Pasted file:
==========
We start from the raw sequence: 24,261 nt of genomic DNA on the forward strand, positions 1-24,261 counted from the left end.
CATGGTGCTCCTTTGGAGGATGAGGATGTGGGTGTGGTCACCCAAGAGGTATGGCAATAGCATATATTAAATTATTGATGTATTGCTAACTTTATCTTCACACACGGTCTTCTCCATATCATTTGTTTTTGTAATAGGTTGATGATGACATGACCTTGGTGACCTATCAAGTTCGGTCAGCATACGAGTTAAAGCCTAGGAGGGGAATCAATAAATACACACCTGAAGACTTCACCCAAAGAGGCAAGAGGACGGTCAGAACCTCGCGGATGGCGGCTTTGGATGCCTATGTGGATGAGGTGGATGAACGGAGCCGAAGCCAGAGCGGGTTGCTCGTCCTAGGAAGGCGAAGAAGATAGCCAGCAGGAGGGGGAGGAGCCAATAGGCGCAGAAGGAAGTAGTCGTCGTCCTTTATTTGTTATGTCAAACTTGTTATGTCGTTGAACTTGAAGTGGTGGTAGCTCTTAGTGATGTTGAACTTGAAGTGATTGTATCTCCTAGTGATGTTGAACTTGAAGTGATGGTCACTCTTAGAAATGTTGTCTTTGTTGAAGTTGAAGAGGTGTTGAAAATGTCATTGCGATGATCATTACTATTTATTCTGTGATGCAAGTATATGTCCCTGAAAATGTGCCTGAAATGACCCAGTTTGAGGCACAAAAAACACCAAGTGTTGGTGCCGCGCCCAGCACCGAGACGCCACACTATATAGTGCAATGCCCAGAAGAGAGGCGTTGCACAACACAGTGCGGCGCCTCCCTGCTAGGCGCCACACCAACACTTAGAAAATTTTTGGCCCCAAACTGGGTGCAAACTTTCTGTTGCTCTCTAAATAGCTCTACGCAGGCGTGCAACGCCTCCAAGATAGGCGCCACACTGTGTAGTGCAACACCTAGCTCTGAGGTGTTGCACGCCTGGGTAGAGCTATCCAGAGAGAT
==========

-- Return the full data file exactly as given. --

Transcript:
We start from the raw sequence: 24,261 nt of genomic DNA on the forward strand, positions 1-24,261 counted from the left end.
CATGGTGCTCCTTTGGAGGATGAGGATGTGGGTGTGGTCACCCAAGAGGTATGGCAATAGCATATATTAAATTATTGATGTATTGCTAACTTTATCTTCACACACGGTCTTCTCCATATCATTTGTTTTTGTAATAGGTTGATGATGACATGACCTTGGTGACCTATCAAGTTCGGTCAGCATACGAGTTAAAGCCTAGGAGGGGAATCAATAAATACACACCTGAAGACTTCACCCAAAGAGGCAAGAGGACGGTCAGAACCTCGCGGATGGCGGCTTTGGATGCCTATGTGGATGAGGTGGATGAACGGAGCCGAAGCCAGAGCGGGTTGCTCGTCCTAGGAAGGCGAAGAAGATAGCCAGCAGGAGGGGGAGGAGCCAATAGGCGCAGAAGGAAGTAGTCGTCGTCCTTTATTTGTTATGTCAAACTTGTTATGTCGTTGAACTTGAAGTGGTGGTAGCTCTTAGTGATGTTGAACTTGAAGTGATTGTATCTCCTAGTGATGTTGAACTTGAAGTGATGGTCACTCTTAGAAATGTTGTCTTTGTTGAAGTTGAAGAGGTGTTGAAAATGTCATTGCGATGATCATTACTATTTATTCTGTGATGCAAGTATATGTCCCTGAAAATGTGCCTGAAATGACCCAGTTTGAGGCACAAAAAACACCAAGTGTTGGTGCCGCGCCCAGCACCGAGACGCCACACTATATAGTGCAATGCCCAGAAGAGAGGCGTTGCACAACACAGTGCGGCGCCTCCCTGCTAGGCGCCACACCAACACTTAGAAAATTTTTGGCCCCAAACTGGGTGCAAACTTTCTGTTGCTCTCTAAATAGCTCTACGCAGGCGTGCAACGCCTCCAAGATAGGCGCCACACTGTGTAGTGCAACACCTAGCTCTGAGGTGTTGCACGCCTGGGTAGAGCTATCCAGAGAGAT